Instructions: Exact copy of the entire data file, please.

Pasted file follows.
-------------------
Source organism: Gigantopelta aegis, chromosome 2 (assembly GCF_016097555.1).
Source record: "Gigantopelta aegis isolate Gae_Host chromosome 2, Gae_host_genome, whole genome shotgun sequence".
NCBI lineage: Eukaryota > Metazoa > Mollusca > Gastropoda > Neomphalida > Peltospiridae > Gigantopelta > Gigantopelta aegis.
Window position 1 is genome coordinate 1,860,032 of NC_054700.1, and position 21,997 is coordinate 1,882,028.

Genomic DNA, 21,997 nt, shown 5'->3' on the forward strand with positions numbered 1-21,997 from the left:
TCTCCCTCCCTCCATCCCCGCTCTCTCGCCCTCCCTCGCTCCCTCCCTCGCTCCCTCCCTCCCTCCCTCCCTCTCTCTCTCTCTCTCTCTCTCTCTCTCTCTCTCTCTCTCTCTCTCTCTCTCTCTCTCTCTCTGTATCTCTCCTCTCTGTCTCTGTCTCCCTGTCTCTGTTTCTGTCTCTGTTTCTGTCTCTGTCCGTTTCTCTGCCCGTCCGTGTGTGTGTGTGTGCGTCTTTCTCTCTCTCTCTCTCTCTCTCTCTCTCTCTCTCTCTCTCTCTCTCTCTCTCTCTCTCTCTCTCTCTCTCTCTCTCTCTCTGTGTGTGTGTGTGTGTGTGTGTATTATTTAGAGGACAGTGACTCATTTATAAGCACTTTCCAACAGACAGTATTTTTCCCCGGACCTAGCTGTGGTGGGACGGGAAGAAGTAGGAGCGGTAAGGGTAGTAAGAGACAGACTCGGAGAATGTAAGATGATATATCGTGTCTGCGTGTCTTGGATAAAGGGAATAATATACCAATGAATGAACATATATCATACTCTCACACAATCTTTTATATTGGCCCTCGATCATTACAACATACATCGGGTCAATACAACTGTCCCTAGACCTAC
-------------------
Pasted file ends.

Source organism: Gigantopelta aegis, chromosome 2 (assembly GCF_016097555.1).
Source record: "Gigantopelta aegis isolate Gae_Host chromosome 2, Gae_host_genome, whole genome shotgun sequence".
NCBI lineage: Eukaryota > Metazoa > Mollusca > Gastropoda > Neomphalida > Peltospiridae > Gigantopelta > Gigantopelta aegis.
Window position 1 is genome coordinate 1,860,032 of NC_054700.1, and position 21,997 is coordinate 1,882,028.

Genomic DNA, 21,997 nt, shown 5'->3' on the forward strand with positions numbered 1-21,997 from the left:
TCTCCCTCCCTCCATCCCCGCTCTCTCGCCCTCCCTCGCTCCCTCCCTCGCTCCCTCCCTCCCTCCCTCCCTCTCTCTCTCTCTCTCTCTCTCTCTCTCTCTCTCTCTCTCTCTCTCTCTCTCTCTCTCTCTCTGTATCTCTCCTCTCTGTCTCTGTCTCCCTGTCTCTGTTTCTGTCTCTGTTTCTGTCTCTGTCCGTTTCTCTGCCCGTCCGTGTGTGTGTGTGTGCGTCTTTCTCTCTCTCTCTCTCTCTCTCTCTCTCTCTCTCTCTCTCTCTCTCTCTCTCTCTCTCTCTCTCTCTCTCTCTCTCTCTCTGTGTGTGTGTGTGTGTGTGTGTATTATTTAGAGGACAGTGACTCATTTATAAGCACTTTCCAACAGACAGTATTTTTCCCCGGACCTAGCTGTGGTGGGACGGGAAGAAGTAGGAGCGGTAAGGGTAGTAAGAGACAGACTCGGAGAATGTAAGATGATATATCGTGTCTGCGTGTCTTGGATAAAGGGAATAATATACCAATGAATGAACATATATCATACTCTCACACAATCTTTTATATTGGCCCTCGATCATTACAACATACATCGGGTCAATACAACTGTCCCTAGACCTAC